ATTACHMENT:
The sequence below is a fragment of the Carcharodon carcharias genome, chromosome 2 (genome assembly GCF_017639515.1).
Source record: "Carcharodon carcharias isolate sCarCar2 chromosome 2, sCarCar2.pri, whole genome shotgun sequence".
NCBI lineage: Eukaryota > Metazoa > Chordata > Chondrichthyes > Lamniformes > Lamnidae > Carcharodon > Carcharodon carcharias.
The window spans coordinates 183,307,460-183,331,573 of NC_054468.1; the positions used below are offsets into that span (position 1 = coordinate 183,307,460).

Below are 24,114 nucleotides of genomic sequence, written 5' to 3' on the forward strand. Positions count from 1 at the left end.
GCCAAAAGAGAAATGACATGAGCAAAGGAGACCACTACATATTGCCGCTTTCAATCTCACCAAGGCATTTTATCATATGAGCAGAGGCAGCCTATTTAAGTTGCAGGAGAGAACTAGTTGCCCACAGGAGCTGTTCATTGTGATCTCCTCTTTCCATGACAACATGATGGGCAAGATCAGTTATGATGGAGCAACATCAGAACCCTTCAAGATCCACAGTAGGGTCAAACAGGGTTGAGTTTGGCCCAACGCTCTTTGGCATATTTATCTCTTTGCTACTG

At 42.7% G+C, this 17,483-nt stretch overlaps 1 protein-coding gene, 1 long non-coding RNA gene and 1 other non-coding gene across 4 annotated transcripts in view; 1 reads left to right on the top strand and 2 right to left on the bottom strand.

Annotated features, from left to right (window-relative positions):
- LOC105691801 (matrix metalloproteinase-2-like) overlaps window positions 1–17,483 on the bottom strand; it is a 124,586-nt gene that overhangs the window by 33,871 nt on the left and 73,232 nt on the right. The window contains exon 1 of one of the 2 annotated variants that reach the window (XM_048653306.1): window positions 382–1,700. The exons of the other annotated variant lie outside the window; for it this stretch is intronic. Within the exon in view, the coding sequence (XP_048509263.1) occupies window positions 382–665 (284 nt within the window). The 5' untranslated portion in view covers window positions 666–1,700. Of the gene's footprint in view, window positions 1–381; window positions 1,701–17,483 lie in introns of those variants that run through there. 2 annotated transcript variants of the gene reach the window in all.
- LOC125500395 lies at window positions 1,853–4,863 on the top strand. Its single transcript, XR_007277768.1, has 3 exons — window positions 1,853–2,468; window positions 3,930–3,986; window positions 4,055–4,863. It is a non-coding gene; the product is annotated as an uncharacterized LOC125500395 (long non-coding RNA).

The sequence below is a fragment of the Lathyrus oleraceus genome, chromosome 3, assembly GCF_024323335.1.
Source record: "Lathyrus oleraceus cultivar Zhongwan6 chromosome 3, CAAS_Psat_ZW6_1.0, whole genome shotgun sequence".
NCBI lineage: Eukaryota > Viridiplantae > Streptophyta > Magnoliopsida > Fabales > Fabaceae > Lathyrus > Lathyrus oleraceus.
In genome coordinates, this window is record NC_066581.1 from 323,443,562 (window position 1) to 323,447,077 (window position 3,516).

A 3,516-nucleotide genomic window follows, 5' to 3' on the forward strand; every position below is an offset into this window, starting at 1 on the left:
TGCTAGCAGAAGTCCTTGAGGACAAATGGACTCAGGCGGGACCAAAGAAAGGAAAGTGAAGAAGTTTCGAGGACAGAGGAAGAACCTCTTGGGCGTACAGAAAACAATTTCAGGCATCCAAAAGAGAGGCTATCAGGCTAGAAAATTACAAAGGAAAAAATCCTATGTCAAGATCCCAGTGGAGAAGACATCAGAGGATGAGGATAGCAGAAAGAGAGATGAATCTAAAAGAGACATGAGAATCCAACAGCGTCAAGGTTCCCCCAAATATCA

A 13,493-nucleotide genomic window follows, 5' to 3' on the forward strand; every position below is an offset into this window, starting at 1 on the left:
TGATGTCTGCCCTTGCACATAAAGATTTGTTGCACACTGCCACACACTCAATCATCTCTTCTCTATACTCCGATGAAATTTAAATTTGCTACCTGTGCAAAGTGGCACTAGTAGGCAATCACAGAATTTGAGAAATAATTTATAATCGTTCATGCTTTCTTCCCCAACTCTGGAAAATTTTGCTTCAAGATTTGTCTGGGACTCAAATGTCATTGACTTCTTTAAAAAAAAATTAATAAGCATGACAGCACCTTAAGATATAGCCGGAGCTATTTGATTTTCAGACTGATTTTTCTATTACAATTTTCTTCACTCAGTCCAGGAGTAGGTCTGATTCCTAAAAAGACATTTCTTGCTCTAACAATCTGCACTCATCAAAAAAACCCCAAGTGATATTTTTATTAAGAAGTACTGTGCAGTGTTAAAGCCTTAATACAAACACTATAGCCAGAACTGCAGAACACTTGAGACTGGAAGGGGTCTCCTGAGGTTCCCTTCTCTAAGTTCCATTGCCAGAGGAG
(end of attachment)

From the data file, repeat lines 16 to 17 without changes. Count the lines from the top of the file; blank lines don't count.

TGCTAGCAGAAGTCCTTGAGGACAAATGGACTCAGGCGGGACCAAAGAAAGGAAAGTGAAGAAGTTTCGAGGACAGAGGAAGAACCTCTTGGGCGTACAGAAAACAATTTCAGGCATCCAAAAGAGAGGCTATCAGGCTAGAAAATTACAAAGGAAAAAATCCTATGTCAAGATCCCAGTGGAGAAGACATCAGAGGATGAGGATAGCAGAAAGAGAGATGAATCTAAAAGAGACATGAGAATCCAACAGCGTCAAGGTTCCCCCAAATATCA

A 13,493-nucleotide genomic window follows, 5' to 3' on the forward strand; every position below is an offset into this window, starting at 1 on the left: